In 1998 Beverly Nelson was appointed Director of Curriculum and began the process of coordinating all the curriculum areas and directors. Monthly meetings began with all curriculum directors with the purpose of designing a common template for curriculum design for all content areas. Teachers in each content area met across the grade spans to ensure that there were no gaps and repetitions in each curriculum area. This was really the first time that elementary, middle and high school teachers worked together collaboratively; in the past they usually met with their grade spans in isolation. District curricula was designed and curriculum binders were developed K-12. The template common to all areas included student outcomes, framework alignment, assessments and suggested resources. Documents were distributed to all staff. Curriculum brochures for parents were developed from these documents, were available in schools, the parent center and online. All curricula were in place in Medford based on the curriculum frameworks well before MCAS arrived. The district also made the decision to adopt the Backward Design model (ASCD- Jay McTighe and Grant Wiggins) for the writing of curriculum units. Professional development around the Backward Design model has been ongoing in the district for several years.
The MCAS (Massachusetts Comprehensive Assessment System) was developed by the Department of Education. The original intent of the DOE was to develop a SYSTEM of tests, i.e. a collection of different tests some of which would be pencil and paper and others performance based. Each area for which there was a framework was to have an MCAS. Teams of teachers from across the state were involved in designing questions for the original tests. As it emerged the MCAS changed its original intended format and become a single paper and pencil test. The original company “Advanced Systems” that designed the test is now the same company that is designing the test although renamed – “Measured Progress” Testing companies must bid for the contract and although we started with and now have the original company there was a time period when other outside vendors were involved. Over time teachers had a lesser role in writing the questions. This role is now being done primarily by the testing company that has the contract with the state.
The MCAS was first administered in 1998. It became a graduation requirement (mathematics and ELA) beginning with the class of 2003. Students had to achieve a score of 220 to meet the graduation requirement. Beginning with the class of 2010 this requirement was elevated to a score of 240. Additionally at this time a new science competency determination was added requiring a passing score of 220. While the intent was to have an MCAS for each content area this did not happen. The only MCAS exams since the beginning of the test have been for ELA. Mathematics, science and social studies. MCAS was originally a test for grades 4, 8 and 10. With the NCLB mandate that all students by 2014 be proficient in mathematics and ELA the MCAS testing was added for the other grade levels 3,5,6,7.
As each framework has been rewritten Medford has brought the existing district curriculum in alignment with the new version of the framework with teams of teachers working with curriculum directors to accomplish this task. Because we have been proactive in the process and have a structure that supports articulated curriculum development across the grade levels our curricula has often been used as a model for other districts.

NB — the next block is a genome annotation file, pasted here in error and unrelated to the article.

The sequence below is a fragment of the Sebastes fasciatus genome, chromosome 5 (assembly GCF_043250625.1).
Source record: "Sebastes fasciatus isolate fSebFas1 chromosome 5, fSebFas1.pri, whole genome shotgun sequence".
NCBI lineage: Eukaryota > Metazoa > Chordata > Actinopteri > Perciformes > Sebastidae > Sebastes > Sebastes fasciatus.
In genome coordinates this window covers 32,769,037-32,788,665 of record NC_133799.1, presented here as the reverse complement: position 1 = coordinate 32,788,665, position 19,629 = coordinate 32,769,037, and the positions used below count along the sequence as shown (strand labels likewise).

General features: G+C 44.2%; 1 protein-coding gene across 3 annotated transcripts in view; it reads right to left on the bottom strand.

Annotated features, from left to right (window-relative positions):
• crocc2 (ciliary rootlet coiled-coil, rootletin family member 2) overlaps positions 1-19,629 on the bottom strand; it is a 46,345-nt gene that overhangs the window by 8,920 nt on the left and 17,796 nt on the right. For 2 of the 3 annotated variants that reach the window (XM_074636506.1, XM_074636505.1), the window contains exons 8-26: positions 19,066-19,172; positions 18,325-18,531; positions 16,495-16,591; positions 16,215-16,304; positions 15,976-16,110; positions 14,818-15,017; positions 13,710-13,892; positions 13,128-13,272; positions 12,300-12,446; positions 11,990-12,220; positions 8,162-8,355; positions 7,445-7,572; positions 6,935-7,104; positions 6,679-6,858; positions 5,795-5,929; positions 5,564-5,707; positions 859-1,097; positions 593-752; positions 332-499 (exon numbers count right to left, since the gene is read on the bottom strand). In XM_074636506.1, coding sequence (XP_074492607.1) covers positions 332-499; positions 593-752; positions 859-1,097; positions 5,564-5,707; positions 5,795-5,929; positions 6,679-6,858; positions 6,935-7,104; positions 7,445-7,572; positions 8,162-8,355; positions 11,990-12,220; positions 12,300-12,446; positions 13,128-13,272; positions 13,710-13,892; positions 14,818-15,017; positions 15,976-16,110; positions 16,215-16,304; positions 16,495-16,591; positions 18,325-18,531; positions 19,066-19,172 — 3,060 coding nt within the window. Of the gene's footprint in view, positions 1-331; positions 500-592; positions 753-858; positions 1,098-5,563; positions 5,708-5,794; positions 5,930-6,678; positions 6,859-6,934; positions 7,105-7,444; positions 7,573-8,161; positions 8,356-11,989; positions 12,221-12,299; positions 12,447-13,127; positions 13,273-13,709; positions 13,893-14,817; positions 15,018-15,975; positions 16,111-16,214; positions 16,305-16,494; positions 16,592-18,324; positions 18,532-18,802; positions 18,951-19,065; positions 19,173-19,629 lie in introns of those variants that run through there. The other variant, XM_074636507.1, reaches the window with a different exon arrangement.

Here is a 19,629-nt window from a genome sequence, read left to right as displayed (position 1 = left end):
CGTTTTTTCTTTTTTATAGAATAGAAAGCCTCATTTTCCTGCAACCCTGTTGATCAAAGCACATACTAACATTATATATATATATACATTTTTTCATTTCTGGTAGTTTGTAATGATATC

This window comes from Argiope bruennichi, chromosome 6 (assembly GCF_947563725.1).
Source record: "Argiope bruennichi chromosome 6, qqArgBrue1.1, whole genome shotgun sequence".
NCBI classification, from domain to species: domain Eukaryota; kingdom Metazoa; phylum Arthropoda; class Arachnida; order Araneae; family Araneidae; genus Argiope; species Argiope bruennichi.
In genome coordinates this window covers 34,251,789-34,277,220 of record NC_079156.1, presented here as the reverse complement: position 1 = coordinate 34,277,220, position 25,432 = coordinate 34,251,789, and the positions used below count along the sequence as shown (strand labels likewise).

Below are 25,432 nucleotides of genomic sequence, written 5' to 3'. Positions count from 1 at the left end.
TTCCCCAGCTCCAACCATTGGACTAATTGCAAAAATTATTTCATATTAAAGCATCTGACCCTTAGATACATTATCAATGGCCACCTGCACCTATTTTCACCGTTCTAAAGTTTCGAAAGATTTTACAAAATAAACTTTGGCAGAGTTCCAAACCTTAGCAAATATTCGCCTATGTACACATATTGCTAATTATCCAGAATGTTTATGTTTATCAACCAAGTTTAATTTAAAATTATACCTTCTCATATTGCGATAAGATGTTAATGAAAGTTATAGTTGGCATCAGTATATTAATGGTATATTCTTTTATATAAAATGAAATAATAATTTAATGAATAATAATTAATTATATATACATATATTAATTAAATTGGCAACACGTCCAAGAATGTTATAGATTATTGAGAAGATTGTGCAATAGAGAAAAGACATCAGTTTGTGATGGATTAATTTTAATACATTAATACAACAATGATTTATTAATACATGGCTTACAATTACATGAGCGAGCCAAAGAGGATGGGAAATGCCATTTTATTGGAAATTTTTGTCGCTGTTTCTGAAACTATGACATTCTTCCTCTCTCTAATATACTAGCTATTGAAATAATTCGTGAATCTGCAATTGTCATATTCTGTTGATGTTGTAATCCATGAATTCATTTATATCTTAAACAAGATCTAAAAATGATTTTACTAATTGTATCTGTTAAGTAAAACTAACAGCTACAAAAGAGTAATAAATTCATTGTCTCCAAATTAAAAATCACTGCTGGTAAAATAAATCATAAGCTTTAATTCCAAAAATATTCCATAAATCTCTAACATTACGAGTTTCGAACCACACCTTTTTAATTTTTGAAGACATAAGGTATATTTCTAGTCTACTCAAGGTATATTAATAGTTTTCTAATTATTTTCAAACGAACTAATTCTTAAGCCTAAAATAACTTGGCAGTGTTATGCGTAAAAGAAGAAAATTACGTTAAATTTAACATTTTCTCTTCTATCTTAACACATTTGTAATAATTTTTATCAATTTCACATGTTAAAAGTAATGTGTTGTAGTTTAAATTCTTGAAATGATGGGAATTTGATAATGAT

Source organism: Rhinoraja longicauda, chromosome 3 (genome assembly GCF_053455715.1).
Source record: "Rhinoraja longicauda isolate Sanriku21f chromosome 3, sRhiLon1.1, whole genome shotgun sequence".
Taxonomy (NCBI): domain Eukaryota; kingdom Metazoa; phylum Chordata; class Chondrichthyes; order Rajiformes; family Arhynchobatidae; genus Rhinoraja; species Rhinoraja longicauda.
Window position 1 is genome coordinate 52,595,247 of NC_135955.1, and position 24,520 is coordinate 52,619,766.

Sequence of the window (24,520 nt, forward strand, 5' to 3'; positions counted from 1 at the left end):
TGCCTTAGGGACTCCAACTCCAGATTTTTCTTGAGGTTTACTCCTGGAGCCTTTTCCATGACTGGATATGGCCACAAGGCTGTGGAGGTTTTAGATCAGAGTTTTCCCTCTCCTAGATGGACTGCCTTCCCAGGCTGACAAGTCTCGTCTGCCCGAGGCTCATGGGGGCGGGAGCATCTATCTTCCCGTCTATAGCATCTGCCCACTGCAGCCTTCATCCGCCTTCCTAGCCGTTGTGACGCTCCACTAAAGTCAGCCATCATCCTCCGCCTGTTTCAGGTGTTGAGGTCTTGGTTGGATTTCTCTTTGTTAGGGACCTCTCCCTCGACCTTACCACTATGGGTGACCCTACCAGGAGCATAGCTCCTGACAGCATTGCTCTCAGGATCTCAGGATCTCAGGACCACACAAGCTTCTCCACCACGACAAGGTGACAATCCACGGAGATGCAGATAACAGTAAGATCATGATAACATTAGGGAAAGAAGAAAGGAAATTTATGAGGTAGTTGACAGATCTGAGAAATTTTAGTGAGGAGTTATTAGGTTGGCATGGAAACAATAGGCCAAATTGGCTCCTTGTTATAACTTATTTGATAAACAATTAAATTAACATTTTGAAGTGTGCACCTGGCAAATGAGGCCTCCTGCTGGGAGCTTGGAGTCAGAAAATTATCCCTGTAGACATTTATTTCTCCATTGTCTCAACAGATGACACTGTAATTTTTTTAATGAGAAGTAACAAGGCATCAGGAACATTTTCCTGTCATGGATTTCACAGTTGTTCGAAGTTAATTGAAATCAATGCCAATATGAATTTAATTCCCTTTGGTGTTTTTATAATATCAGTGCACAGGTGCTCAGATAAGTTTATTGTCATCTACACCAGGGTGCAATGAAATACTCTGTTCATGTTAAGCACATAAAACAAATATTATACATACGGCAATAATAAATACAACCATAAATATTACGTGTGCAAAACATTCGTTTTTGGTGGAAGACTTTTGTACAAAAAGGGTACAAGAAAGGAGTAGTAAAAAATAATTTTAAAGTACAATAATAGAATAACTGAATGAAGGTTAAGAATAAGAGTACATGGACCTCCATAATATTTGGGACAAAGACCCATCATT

We continue to be proactive as we develop the new curricula for mathematics and ELA which is based on the newest frameworks and we are attentive to the new science framework that is on the horizon. This is the first time in the history of frameworks development that we have had two major curriculum frameworks revised and adopted at the same time. This is a tremendous task for districts both in volume of work and financial support for new materials to support the curriculum. In 2013 a new elementary literacy program (Journeys) was adopted to support the implementation of the new ELA frameworks.
Currently elementary mathematics programs are being piloted (Envisions and Go Math) with the goal of selecting a program by the end of this school year. The district has further strengthened the administrative curriculum infrastructure by adding two new administrative positions in 2013 Director of Curriculum and Instruction and Coordinator of Science.
Curriculum Directors meet monthly with the Deputy and Assistant Superintendents and curriculum issues are part of our agenda on a monthly basis.
Curriculum Frameworks are curriculum guidelines for each subject area. The Education Reform Law of 1993 mandated the development of the Curriculum Frameworks. Frameworks were developed by the Department of Education and approved by the Board of Education. The first frameworks to be developed (mathematics and science) were available to school districts in 1996. Since that time several of the frameworks have undergone revision. In 2011 the Mathematics and English Language Arts frameworks were rewritten to incorporate the Common Core frameworks that are followed in many states.
Support for teachers both new and veteran translates into better instruction for all students. The Medford Public Schools has a professional development program that includes in house workshops and courses through local colleges that assists teachers in increasing their repertoire of new effective teaching strategies as well as the depth and breadth of subject knowledge in their field.
The Medford Public Schools has in place an assessment system that is composed of individual teacher assessment including portfolios, nationally normed tests and the state mandated MCAS exam. In addition, students are encouraged to participate in Advanced Placement courses and exams.
Medford Public Schools District Improvement Plan
School Year 2013-2014
The district has in place a District Improvement plan (PDF) to improve the education of our students and guide the development of school improvement plans each year.